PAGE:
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Time horizon of casualty companies (non-Life insurance)

Section 4.2.4, p.353 of CFAI #2, or p.24 of Schweser #2.

Average maturity of nonlife company’s bond portfolio is LONGER than that of a life company because of the “predominance of long-term tax-exempt bonds held to maximize after-tax returns”.

Can sb explain more of this?

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I think they are talking about 2 different things here. You have the investment time horizon and bond maturity. We are talking about 2 different things here. Due to the timing and amount of claim for a non-life insurance company. The investment port. for that particular product segment’s time horizon is shorter compare to life insurance company (becuase the timing and claim can be known, or should I say timing can be better estimated). So the time investment horizon is longer for life-insurance company. The statement you have shown is correct because non-life insurance company has a shorter time horizon, they have to max. their return on the asset so they can generate enough return to pay the claim…therefore compare to a life-insurance company, you will see more longer term bond since they pay more.

I am not sure if I answered your question….but I hope this helps a little.

CFAI Material, Book 2, Page 353. Bottom of the page, last sentence!!!

replies below.

ws Wrote:
——————————————————-
> I think they are talking about 2 different things
> here. You have the investment time horizon and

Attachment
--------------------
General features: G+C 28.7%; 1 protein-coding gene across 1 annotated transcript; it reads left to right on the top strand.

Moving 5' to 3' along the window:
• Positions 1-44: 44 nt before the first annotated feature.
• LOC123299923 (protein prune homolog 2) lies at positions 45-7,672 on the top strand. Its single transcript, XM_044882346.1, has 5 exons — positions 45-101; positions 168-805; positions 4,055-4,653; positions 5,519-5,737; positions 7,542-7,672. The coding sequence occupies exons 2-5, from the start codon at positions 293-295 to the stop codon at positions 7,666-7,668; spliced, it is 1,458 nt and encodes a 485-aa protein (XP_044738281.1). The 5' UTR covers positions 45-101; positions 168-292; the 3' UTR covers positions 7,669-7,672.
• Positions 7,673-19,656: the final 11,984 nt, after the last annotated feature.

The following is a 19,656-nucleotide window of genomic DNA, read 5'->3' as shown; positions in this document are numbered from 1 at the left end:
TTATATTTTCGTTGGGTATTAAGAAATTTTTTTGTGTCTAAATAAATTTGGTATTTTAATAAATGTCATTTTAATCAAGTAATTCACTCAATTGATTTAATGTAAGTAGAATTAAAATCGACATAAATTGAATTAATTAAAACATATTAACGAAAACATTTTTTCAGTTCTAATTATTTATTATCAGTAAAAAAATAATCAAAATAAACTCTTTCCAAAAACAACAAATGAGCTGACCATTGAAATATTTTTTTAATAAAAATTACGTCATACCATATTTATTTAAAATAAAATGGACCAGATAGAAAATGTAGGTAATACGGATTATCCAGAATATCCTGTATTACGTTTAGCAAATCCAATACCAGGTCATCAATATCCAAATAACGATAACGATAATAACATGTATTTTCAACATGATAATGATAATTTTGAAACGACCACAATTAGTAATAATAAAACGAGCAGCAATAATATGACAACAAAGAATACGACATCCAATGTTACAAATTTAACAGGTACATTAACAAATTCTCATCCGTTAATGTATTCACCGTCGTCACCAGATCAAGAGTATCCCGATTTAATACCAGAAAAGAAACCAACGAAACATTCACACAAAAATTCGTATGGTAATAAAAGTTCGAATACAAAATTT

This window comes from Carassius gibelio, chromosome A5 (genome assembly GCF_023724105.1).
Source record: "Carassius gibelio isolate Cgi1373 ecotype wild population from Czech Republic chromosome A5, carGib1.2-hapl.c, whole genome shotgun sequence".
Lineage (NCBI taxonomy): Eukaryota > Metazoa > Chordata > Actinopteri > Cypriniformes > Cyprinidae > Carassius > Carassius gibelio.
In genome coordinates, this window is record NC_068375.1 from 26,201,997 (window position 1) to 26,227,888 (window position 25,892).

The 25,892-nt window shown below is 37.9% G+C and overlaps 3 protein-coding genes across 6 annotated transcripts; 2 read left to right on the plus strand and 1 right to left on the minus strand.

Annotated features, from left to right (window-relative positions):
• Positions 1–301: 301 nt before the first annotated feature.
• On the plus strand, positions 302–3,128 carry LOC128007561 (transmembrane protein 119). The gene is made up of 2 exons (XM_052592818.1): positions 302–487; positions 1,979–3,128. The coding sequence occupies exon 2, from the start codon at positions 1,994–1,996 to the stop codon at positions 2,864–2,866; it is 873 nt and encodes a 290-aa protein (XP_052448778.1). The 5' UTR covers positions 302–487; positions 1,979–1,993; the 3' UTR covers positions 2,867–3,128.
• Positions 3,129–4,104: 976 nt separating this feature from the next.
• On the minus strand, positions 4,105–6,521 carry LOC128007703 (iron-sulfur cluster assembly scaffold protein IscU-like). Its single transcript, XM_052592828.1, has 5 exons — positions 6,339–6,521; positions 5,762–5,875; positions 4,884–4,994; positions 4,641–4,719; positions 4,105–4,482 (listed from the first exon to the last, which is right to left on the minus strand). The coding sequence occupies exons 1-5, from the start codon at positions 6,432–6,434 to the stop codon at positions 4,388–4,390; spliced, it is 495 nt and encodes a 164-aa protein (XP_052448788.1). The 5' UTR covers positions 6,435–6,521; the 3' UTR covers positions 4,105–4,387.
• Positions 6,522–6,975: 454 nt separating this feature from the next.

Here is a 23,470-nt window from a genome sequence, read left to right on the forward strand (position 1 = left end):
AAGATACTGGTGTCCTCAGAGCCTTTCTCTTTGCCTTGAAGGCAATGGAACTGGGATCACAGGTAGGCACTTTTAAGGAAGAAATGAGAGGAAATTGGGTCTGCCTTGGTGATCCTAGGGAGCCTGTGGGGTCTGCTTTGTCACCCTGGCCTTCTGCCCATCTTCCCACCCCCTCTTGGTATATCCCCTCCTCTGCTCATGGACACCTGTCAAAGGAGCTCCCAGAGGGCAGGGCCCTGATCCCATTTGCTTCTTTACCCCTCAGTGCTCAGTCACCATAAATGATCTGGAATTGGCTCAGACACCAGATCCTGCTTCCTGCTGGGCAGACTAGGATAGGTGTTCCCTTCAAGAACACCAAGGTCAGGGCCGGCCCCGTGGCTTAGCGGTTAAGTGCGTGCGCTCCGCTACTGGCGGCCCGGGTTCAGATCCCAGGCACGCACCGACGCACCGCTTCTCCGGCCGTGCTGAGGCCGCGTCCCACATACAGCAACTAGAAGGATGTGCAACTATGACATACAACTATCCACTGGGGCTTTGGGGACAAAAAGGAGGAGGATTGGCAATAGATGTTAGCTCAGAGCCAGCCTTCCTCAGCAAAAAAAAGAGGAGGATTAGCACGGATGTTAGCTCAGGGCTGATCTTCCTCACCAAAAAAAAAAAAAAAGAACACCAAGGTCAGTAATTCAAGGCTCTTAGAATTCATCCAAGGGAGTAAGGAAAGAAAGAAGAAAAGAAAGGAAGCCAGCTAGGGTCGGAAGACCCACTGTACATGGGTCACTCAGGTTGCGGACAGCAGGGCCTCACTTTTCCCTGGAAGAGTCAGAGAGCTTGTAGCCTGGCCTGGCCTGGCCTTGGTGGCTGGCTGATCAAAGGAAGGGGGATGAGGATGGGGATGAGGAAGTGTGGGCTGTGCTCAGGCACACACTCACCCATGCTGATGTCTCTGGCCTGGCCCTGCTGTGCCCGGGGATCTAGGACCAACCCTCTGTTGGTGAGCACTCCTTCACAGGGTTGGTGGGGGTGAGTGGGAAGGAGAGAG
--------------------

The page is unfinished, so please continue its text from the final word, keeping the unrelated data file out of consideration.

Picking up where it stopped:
> bond maturity. We are talking about 2 different
> things here. Due to the timing and amount of
> claim for a non-life insurance company. The
> investment port. for that particular product
> segment’s time horizon is shorter compare to life
> insurance company (becuase the timing and claim
> can be known, or should I say timing can be better
> estimated). So the time investment horizon is
> longer for life-insurance company.

yes, I understand this from time horizon perspective.

> The statement
> you have shown is correct because non-life
> insurance company has a shorter time horizon, they
> have to max. their return on the asset so they can
> generate enough return to pay the
> claim…therefore compare to a life-insurance
> company, you will see more longer term bond since
> they pay more.

I am confused. If “getting more return from longer term bond” is the reason, then:

1. will there be duration mismatch? (since non-life company needs shorter duration portfolio)

2. why are insurance company do the same thing and get more longer term bond?

I also see your other reply regarding “the last sentence”. Yeah, I understand the yield is higher for longer bonds, but how can this be “optimized”, according to that last sentence?

- sticky

- sticky

>
> 1. will there be duration mismatch? (since
> non-life company needs shorter duration
> portfolio)
>
> 2. why are insurance company do the same thing
> and get more longer term bond?
>